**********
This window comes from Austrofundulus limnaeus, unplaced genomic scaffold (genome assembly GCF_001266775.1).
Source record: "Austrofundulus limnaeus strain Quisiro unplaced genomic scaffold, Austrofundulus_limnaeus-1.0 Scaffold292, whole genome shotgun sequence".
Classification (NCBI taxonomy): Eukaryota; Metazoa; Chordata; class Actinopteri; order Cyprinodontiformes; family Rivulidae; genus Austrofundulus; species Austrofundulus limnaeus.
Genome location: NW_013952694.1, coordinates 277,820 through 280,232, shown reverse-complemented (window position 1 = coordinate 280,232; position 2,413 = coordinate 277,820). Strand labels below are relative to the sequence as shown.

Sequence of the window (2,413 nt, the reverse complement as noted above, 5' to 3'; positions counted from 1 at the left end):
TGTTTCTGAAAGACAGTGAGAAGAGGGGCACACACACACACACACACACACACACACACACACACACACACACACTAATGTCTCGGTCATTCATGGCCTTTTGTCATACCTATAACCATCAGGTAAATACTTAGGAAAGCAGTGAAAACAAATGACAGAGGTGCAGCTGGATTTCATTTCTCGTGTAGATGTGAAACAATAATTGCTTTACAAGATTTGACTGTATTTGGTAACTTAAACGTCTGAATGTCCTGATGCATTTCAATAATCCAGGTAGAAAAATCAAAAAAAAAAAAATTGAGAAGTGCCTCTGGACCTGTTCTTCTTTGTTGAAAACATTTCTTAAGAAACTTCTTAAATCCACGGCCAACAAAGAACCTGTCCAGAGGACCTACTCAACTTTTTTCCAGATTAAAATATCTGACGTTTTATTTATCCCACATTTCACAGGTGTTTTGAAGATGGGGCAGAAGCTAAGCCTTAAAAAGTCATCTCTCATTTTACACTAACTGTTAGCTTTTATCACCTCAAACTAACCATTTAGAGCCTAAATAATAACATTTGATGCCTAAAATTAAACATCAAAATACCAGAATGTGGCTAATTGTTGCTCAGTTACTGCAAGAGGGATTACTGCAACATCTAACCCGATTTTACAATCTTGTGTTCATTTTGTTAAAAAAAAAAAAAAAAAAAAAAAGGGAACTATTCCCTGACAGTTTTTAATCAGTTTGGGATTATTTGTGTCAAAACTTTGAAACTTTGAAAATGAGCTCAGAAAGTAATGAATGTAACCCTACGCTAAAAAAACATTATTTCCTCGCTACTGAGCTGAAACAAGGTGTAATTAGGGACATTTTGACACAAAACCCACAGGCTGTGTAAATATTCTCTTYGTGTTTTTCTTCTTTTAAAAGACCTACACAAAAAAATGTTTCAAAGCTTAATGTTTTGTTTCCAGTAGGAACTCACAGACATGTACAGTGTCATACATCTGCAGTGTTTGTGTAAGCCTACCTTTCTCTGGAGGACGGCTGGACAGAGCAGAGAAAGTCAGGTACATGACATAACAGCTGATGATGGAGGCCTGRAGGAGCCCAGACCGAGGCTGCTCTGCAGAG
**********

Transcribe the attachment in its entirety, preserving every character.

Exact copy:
This window comes from Austrofundulus limnaeus, unplaced genomic scaffold (genome assembly GCF_001266775.1).
Source record: "Austrofundulus limnaeus strain Quisiro unplaced genomic scaffold, Austrofundulus_limnaeus-1.0 Scaffold292, whole genome shotgun sequence".
Classification (NCBI taxonomy): Eukaryota; Metazoa; Chordata; class Actinopteri; order Cyprinodontiformes; family Rivulidae; genus Austrofundulus; species Austrofundulus limnaeus.
Genome location: NW_013952694.1, coordinates 277,820 through 280,232, shown reverse-complemented (window position 1 = coordinate 280,232; position 2,413 = coordinate 277,820). Strand labels below are relative to the sequence as shown.

Sequence of the window (2,413 nt, the reverse complement as noted above, 5' to 3'; positions counted from 1 at the left end):
TGTTTCTGAAAGACAGTGAGAAGAGGGGCACACACACACACACACACACACACACACACACACACACACACACACTAATGTCTCGGTCATTCATGGCCTTTTGTCATACCTATAACCATCAGGTAAATACTTAGGAAAGCAGTGAAAACAAATGACAGAGGTGCAGCTGGATTTCATTTCTCGTGTAGATGTGAAACAATAATTGCTTTACAAGATTTGACTGTATTTGGTAACTTAAACGTCTGAATGTCCTGATGCATTTCAATAATCCAGGTAGAAAAATCAAAAAAAAAAAAATTGAGAAGTGCCTCTGGACCTGTTCTTCTTTGTTGAAAACATTTCTTAAGAAACTTCTTAAATCCACGGCCAACAAAGAACCTGTCCAGAGGACCTACTCAACTTTTTTCCAGATTAAAATATCTGACGTTTTATTTATCCCACATTTCACAGGTGTTTTGAAGATGGGGCAGAAGCTAAGCCTTAAAAAGTCATCTCTCATTTTACACTAACTGTTAGCTTTTATCACCTCAAACTAACCATTTAGAGCCTAAATAATAACATTTGATGCCTAAAATTAAACATCAAAATACCAGAATGTGGCTAATTGTTGCTCAGTTACTGCAAGAGGGATTACTGCAACATCTAACCCGATTTTACAATCTTGTGTTCATTTTGTTAAAAAAAAAAAAAAAAAAAAAAAGGGAACTATTCCCTGACAGTTTTTAATCAGTTTGGGATTATTTGTGTCAAAACTTTGAAACTTTGAAAATGAGCTCAGAAAGTAATGAATGTAACCCTACGCTAAAAAAACATTATTTCCTCGCTACTGAGCTGAAACAAGGTGTAATTAGGGACATTTTGACACAAAACCCACAGGCTGTGTAAATATTCTCTTYGTGTTTTTCTTCTTTTAAAAGACCTACACAAAAAAATGTTTCAAAGCTTAATGTTTTGTTTCCAGTAGGAACTCACAGACATGTACAGTGTCATACATCTGCAGTGTTTGTGTAAGCCTACCTTTCTCTGGAGGACGGCTGGACAGAGCAGAGAAAGTCAGGTACATGACATAACAGCTGATGATGGAGGCCTGRAGGAGCCCAGACCGAGGCTGCTCTGCAGAG